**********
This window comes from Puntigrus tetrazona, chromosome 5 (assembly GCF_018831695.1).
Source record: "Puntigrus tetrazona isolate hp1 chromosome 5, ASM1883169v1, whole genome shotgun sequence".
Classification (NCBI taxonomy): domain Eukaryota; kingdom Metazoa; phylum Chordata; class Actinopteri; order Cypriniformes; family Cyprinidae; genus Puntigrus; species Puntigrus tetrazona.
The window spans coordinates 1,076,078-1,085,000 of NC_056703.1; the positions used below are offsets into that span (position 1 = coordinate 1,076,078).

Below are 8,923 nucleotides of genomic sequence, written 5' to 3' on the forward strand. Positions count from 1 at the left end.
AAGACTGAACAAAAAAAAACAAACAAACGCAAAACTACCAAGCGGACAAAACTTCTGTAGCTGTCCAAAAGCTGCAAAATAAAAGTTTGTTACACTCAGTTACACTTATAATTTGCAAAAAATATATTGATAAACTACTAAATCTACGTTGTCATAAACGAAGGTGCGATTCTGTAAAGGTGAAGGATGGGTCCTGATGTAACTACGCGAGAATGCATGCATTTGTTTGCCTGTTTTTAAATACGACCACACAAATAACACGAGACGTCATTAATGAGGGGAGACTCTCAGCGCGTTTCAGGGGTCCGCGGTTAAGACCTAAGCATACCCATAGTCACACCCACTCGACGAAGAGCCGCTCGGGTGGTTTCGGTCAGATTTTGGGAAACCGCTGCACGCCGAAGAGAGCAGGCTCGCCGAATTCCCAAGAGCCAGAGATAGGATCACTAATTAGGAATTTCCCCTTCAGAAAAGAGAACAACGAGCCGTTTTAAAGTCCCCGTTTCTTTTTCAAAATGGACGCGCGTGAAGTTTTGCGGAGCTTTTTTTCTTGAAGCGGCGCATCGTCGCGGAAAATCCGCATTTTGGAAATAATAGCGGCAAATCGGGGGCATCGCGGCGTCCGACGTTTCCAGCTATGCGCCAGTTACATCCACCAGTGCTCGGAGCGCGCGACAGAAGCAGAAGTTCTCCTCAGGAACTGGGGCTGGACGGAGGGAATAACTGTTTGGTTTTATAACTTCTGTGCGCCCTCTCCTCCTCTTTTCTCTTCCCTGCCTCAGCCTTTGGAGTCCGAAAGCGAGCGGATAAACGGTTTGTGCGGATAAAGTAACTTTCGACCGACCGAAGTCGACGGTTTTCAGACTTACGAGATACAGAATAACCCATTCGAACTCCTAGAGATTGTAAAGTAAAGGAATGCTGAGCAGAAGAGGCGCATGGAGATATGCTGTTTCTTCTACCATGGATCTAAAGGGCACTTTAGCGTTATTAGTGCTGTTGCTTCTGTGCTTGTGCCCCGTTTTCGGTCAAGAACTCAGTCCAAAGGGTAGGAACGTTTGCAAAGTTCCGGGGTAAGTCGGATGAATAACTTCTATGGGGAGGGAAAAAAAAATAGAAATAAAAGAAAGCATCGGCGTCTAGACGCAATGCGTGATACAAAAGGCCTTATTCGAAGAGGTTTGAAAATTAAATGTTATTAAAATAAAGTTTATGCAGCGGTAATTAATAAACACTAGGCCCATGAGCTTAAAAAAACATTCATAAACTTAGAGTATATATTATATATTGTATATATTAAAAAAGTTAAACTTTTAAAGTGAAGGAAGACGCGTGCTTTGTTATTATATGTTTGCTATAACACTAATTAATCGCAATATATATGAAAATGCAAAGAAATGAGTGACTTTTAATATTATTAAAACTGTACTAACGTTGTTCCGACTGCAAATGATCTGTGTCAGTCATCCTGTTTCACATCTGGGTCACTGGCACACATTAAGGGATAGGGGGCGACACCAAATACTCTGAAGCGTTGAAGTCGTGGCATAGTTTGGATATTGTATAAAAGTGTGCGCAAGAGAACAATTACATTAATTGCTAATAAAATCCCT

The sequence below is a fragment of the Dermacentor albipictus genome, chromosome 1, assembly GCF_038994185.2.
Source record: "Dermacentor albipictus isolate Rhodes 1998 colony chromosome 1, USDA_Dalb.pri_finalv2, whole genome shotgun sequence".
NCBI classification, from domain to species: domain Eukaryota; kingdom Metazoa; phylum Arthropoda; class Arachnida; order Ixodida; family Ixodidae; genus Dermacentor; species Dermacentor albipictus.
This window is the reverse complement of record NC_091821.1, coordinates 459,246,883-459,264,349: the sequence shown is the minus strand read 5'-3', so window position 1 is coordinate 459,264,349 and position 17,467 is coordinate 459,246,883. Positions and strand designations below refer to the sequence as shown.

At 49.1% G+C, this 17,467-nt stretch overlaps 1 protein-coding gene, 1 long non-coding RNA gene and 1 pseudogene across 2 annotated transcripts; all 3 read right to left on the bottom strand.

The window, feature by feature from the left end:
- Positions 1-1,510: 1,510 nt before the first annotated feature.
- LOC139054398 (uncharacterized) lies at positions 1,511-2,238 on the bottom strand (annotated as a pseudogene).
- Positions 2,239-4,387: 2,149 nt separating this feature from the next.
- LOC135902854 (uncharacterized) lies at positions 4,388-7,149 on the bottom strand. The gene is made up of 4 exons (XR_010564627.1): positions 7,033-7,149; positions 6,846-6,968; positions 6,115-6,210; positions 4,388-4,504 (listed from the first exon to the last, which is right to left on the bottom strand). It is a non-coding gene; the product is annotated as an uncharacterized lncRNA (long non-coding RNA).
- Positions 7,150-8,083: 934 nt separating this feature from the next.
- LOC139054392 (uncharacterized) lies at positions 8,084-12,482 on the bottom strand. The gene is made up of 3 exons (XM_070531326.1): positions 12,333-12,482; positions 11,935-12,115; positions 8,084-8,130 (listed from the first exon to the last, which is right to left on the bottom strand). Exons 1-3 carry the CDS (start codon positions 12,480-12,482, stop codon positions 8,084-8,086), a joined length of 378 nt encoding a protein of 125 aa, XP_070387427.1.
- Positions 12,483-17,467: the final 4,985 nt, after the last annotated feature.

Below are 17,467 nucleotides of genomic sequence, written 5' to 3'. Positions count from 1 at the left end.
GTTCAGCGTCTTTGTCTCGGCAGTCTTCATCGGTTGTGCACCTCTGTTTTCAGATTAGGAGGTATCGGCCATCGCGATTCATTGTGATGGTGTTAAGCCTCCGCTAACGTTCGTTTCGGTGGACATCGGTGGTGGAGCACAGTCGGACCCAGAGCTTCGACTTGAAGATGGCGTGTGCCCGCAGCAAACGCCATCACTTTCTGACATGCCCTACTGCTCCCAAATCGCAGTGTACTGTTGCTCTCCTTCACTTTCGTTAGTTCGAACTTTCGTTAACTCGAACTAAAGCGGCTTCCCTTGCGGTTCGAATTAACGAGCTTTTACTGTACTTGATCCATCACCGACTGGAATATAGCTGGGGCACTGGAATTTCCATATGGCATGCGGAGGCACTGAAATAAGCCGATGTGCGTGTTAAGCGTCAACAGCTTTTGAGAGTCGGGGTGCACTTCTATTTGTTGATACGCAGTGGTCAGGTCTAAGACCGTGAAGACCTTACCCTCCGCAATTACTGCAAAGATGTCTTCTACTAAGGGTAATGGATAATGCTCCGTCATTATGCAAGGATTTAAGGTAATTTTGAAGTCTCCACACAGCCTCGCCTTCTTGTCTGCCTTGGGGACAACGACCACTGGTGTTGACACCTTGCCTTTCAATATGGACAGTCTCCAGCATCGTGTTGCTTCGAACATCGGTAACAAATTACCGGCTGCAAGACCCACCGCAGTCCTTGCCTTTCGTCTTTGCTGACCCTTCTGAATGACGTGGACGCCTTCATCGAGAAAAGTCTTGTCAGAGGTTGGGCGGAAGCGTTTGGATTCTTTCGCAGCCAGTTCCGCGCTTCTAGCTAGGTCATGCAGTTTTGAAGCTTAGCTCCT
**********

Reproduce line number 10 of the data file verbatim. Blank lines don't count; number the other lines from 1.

This window is the reverse complement of record NC_091821.1, coordinates 459,246,883-459,264,349: the sequence shown is the minus strand read 5'-3', so window position 1 is coordinate 459,264,349 and position 17,467 is coordinate 459,246,883. Positions and strand designations below refer to the sequence as shown.